Aguilar said unlike what she anticipated, she experienced no wait time.”I would liked to have seen more people here, it’s a benefit I didn’t have to wait but I hope people show up,” she said.
Aguilar added she saw campaign materials, including a piece of paper which read “Top county women candidates,” on one of the tables where voters check in. A few campaigners outside of the building were handing out these sheets of paper to people walking in.
Officials working the polls said two campaigners were caught handing out illegal campaigning materials outside the government center to people entering the building, which listed three Republican candidates as “Top County Women Candidates” without any indication of who approved or sponsored the message. The officials said the campaigners have since left the premises.
Threat at Plano’s Clark High School
The Plano Police Department is investigating a threat at Clark High School, which is also serving as a polling location. District spokeswoman Lesley Range-Stanton released the following statement about the incident:
Following up on information reported to the Plano Police Department, Clark administrators, along with Plano ISD safety and security services personnel and the Plano Police Department, are investigating a social media post that implied a potential threat involving our school. As the investigation is underway and potentially involved students are being identified, we will have an additional security presence on campus today.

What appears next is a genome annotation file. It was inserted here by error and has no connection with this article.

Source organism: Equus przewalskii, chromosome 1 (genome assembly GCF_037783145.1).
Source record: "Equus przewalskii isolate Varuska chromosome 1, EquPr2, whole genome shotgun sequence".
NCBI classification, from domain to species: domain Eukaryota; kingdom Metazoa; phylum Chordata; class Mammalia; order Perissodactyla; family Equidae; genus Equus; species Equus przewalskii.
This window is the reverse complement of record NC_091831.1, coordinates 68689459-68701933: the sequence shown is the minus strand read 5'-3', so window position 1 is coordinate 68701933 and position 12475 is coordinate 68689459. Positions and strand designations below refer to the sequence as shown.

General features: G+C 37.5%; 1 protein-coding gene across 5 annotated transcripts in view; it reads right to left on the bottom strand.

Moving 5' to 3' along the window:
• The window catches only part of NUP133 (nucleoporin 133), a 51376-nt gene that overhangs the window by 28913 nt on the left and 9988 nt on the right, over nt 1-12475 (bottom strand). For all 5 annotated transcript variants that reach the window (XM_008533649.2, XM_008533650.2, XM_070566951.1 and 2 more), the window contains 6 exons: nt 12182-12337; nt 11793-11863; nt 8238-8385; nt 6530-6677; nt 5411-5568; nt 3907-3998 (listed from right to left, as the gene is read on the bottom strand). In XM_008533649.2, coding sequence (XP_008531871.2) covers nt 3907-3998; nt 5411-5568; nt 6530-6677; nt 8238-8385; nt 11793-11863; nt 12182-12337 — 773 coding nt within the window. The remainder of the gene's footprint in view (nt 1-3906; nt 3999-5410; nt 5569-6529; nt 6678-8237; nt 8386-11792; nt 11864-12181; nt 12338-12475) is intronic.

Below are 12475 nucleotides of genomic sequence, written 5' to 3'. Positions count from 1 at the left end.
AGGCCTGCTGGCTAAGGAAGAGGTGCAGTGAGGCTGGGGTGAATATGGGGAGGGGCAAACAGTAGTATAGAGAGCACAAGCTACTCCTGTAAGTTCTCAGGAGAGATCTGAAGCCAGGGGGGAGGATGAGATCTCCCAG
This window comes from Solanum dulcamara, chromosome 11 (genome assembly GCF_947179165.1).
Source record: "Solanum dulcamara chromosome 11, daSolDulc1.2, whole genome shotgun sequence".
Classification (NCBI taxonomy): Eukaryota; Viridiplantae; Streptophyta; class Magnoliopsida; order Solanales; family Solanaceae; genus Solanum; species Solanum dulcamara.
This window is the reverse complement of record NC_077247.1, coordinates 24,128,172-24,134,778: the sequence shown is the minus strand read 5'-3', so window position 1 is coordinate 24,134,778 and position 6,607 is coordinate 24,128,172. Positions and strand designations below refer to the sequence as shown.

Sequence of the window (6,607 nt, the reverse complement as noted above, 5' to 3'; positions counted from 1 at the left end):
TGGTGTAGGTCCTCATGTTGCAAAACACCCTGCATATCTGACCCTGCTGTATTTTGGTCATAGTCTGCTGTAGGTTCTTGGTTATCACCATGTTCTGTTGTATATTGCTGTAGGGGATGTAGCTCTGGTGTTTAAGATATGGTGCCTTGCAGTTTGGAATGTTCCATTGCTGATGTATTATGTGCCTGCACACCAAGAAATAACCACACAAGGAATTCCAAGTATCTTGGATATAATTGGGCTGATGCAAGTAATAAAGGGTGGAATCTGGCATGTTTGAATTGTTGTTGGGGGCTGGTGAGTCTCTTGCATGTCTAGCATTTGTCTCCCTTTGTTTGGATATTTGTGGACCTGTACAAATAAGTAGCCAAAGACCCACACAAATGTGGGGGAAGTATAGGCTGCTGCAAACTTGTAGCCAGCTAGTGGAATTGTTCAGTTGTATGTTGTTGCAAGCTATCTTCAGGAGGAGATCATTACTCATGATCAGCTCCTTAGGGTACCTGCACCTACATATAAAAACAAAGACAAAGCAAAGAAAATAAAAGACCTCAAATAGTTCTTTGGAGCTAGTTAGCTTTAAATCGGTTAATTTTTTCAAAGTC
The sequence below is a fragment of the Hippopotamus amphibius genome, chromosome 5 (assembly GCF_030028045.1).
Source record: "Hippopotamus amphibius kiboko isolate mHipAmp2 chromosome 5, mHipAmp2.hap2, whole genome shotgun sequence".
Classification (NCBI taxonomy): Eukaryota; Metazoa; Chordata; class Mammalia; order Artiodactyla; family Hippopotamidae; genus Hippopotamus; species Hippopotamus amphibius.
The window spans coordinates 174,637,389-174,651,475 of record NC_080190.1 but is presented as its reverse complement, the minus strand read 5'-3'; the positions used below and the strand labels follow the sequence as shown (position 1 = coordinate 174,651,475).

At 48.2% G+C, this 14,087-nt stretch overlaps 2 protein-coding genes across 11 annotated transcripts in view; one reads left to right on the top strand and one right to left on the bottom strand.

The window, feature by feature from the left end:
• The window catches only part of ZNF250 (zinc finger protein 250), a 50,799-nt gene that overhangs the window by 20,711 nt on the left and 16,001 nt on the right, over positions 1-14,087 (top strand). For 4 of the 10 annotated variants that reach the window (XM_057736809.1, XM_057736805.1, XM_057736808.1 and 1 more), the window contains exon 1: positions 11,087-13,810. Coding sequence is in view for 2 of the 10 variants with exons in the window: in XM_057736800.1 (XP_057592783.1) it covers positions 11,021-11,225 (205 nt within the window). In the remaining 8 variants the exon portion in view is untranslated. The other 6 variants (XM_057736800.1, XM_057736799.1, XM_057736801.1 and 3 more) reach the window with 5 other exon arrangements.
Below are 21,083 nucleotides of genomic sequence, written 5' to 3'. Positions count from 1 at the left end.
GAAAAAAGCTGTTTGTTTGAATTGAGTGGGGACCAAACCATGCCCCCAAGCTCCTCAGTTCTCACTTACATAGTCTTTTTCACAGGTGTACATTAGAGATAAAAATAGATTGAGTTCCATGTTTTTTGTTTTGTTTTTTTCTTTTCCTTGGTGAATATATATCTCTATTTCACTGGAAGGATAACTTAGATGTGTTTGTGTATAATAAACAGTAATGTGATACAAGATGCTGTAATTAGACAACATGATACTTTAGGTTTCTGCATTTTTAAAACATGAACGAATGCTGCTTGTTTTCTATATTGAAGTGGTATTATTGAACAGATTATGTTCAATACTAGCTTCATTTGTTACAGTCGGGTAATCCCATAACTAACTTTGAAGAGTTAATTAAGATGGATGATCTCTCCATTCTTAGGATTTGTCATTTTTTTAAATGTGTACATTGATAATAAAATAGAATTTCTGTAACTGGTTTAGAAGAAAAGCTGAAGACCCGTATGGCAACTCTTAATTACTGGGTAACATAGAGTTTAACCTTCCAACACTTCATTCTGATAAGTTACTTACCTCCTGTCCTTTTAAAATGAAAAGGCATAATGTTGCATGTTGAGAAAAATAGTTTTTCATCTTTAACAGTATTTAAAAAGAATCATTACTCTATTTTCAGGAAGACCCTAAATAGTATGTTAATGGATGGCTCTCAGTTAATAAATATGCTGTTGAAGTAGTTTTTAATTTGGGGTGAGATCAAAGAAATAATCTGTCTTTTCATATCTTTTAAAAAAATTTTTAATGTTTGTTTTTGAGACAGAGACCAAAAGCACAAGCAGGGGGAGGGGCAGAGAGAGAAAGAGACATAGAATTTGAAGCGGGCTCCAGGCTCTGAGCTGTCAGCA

Clark High School and Plano ISD take all threats seriously and have policies and practices in place to safeguard our students and schools. All perceived or implied threats to a Plano ISD school, student or staff member, even as a prank, will be investigated by the school and law enforcement, and may result in school and/or criminal consequences depending on the severity of the incident.
The safety of our students and staff is always our top priority. We appreciate our parents for your ongoing support of our efforts to maintain a safe and secure learning environment.
What’s at stake in the midterms?
If Republicans take control of the House — as polls predict — where is the U.S. headed? That’s the gist of Washington, D.C. bureau chief Todd Gillman’s comprehensive look at the midterm election, in which Republicans are trying to wrest control from Democrats of the House and Senate.
The answer? We could be in for an era of divided government and stalemate.
Glitches in 2 Texas counties could delay election results
Election results may be delayed in Texas thanks to glitches in Bell and Harris counties, state election officials said.
Unknown technical issues with machines delayed voting for more than an hour this morning in Bell County in Central Texas. At least eight polling locations were affected, leading to long lines. County officials received an order from a district judge to extend voting to 8 p.m.
Similar delays were reported in Harris County — home to a large majority of Democratic voters — but it was not immediately clear how many locations were affected.
Collin County candidate says opponent slapped him
Authorities are investigating allegations that Collin County Judge Chris Hill slapped his challenger following a contentious Commissioners Court meeting Monday.
Democratic candidate Joshua Murray alleges that Hill — a Republican incumbent — shoved and slapped him after Monday’s meeting, according to a release. However, Hill says Murray was in contempt of court for shouting at the judge and refusing to leave the courtroom, according to the judge’s statement.